Although the 100 BG’s losses were no more than any other units’ at the war’s end, the group experienced several instances where it lost a dozen or more aircraft on a single mission, whereas most units suffered losses in consistent small amounts. For the next six months, the group focused its bombing attacks against German airfields, industries, and naval facilities in France as well as Germany. Just two months after entering the war, the group received its first Distinguished Unit Citation (DUC) after attacking the German aircraft factory at Regensburg on August 17, 1943, resulting in serious disruption to German fighter production.

During the period January to May 1944, the 100th BG regularly bombed airfields, industries, marshaling yards, and missile sites in Western Europe. The group participated in the Allied campaign against German aircraft factories , Operation Argument, during "Big Week" in the last week of February 1944. In March 1944, aircrews completed a succession of attacks on Berlin and received its second DUC of the war.

As the summer of 1944 approached, enemy oil installations became major targets. While supporting these missions, the group also found itself engaged in support and interdictory missions. In June, the 100 BG supported the Normandy invasion by hitting bridges and gun positions. The next month aircrews bombed enemy positions at St Lo, followed by similar campaigns at Brest in August and September. In October 1944, the 100th BG turned its attacks against enemy and ground defenses in the allied drive on the Siegfried Line. After completing its Siegfried Line support, the group took on the task of attacking marshaling yards, German occupied villages, and communication targets in the Ardennes during the Battle of the Bulge from December 1944 to January 1945. For its extraordinary efforts in attacking heavily defended German installations in Germany and dropping supplies to the French Forces of the Interior from June through December 1944, the 100 BG received the French Croix de Guerre with Palm.

The 100 BG flew its last combat mission of World War II on April 20, 1945. The following month the unit’s aircrews dropped food to the people in the west of the Netherlands, and in June transported French Allied former prisoners of war from Austria to France. In December 1945, the group returned to the U.S., where it inactivated at Camp Kilmer, New Jersey, on December 21, 1945.

Cold War

On 29 May 1947, Headquarters Army Air Force reactivated the 100 BG at Miami Army Air Field. From the time of its activation the group trained and operated as a reserve B-29 Superfortress unit being attached to the 49th Bombardment Wing (Later Air Division) until it was again inactivated on 27 June 1949.

After approximately five and one-half years of inactivation, the Air Force activated the 100th Bombardment Wing (Medium) on 1 January 1956, at Portsmouth Air Force Base, New Hampshire, and assigned again to Eighth Air Force. For the next ten years the wing performed global strategic bombardment training, and global air refueling.

Following a brief nonoperational period (April-June 1966), the Air Force redesignated the wing as the 100th Strategic Reconnaissance Wing, and moved it without personnel or equipment to Davis-Monthan AFB, Arizona, on 25 June 1966. After its move, the wing absorbed the resources of the 4080th Strategic Wing. From 1966 until 1976, it performed strategic reconnaissance with the U-2 and drone aircraft. In mid-1976 the wing changed missions again when it transferred its drone operations to Tactical Air Command, and its U-2s to the 9th Strategic Reconnaissance Wing (9 SRW) at Beale AFB, California.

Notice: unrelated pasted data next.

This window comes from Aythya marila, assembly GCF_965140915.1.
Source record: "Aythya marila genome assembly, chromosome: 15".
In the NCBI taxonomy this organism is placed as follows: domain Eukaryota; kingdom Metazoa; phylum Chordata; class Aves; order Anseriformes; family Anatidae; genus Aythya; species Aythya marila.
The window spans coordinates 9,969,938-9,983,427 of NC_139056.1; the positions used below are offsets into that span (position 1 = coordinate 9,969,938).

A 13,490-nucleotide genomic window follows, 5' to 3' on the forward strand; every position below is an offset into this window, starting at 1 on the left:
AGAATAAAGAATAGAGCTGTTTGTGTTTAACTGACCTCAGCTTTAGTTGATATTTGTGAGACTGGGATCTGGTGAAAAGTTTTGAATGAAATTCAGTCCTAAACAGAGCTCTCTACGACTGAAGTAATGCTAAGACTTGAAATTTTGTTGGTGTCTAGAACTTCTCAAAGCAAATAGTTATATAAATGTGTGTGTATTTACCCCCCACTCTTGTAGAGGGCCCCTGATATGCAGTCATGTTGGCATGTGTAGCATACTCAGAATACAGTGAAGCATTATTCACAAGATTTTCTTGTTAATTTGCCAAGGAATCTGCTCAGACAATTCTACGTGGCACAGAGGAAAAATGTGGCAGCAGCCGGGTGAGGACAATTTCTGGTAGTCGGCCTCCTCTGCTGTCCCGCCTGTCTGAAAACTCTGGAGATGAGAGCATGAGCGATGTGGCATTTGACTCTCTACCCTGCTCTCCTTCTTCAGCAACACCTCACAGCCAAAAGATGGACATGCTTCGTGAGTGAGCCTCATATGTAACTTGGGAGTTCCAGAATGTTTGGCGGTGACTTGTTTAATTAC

After completing the transfer of its aircraft in September 1976, while simultaneously phasing down operations at Davis-Monthan, the Air Force redesignated the wing as the 100th Air Refueling Wing, and relocated it to Beale AFB. While at Beale, the 100 ARW assumed responsibility for providing worldwide air refueling support to the 9 SRW with its KC-135Q's from 30 September 1976 until its inactivation on 15 March 1983.

After an inactive status for over seven years, the Air Force again reactivated the 100th, but this time as the 100th Air Division at Whiteman AFB, Missouri, on 1 July 1990. However, as has been the wing’s past fate, the Air Force inactivated it once again on 1 August 1991.

Post-Cold War

Six months after its inactivation as an Air Division, and over 46 years after departing England at the end of World War II, the Air Force activated the 100 ARW, stationed at RAF Mildenhall, United Kingdom, on 1 February 1992. From the time of its reactivation, the 100 ARW has served as the United States Air Forces Europe’s lone air refueling wing.

ubordinate organizations

100th Operations Group (100 OG)
*351st Air Refueling Squadron (351 ARS)
*100th Operations Support Squadron (100 OSS)

100th Maintenance Group (100 MXG)
*100th Aircraft Maintenance Squadron (100 AMXS)
*100th Maintenance Squadron (100 MXS)
*100th Maintenance Operations Squadron (100 MOS)100th Mission Support Group (100 MSG)
*100th Civil Engineering Squadron (100 CES)
*100th Communications Squadron (100 CS)
*100th Contracting Squadron (100 CONS)
*100th Logistics Readiness Squadron (100 LRS)
*100th Mission Support Squadron (100 MSS)
*100th Security Forces Squadron (100 SFS)
*100th Services Squadron (100 SVS)

Unit shields

The 100th In Print

* Harry H. Crosby, a navigator in the 100th BG ("Bloody Hundredth") during WWII, wrote "A Wing and a Prayer: The Bloody 100th Bomb Group of the US Eighth Air Force in Action over Europe in World War II" [http://www.amazon.com/gp/product/0595167039] (Harpercollins 1993 / Hdcvr ISBN 0-06-016941-9 / Ppbk ISBN 0-595-16703-9). The account is an insightful look into the life of a typical air officer assigned to one of the 8th Air Force's most revered units.

ee also

*Robert Rosenthal
* USAAF Eighth Air Force - World War II
* RAF Mildenhall
* 49th Air Division

References

* Maurer, Maurer (1983). Air Force Combat Units Of World War II. Maxwell AFB, Alabama: Office of Air Force History. ISBN 0892010924.
* Ravenstein, Charles A. (1984). Air Force Combat Wings Lineage and Honors Histories 1947-1977. Maxwell AFB, Alabama: Office of Air Force History. ISBN 0912799129.
* Rogers, Brian (2005). United States Air Force Unit Designations Since 1978.
* [http://home.att.net/~jbaugher/usafserials.html USAAS-USAAC-USAAF-USAF Aircraft Serial Numbers--1908 to present]

External links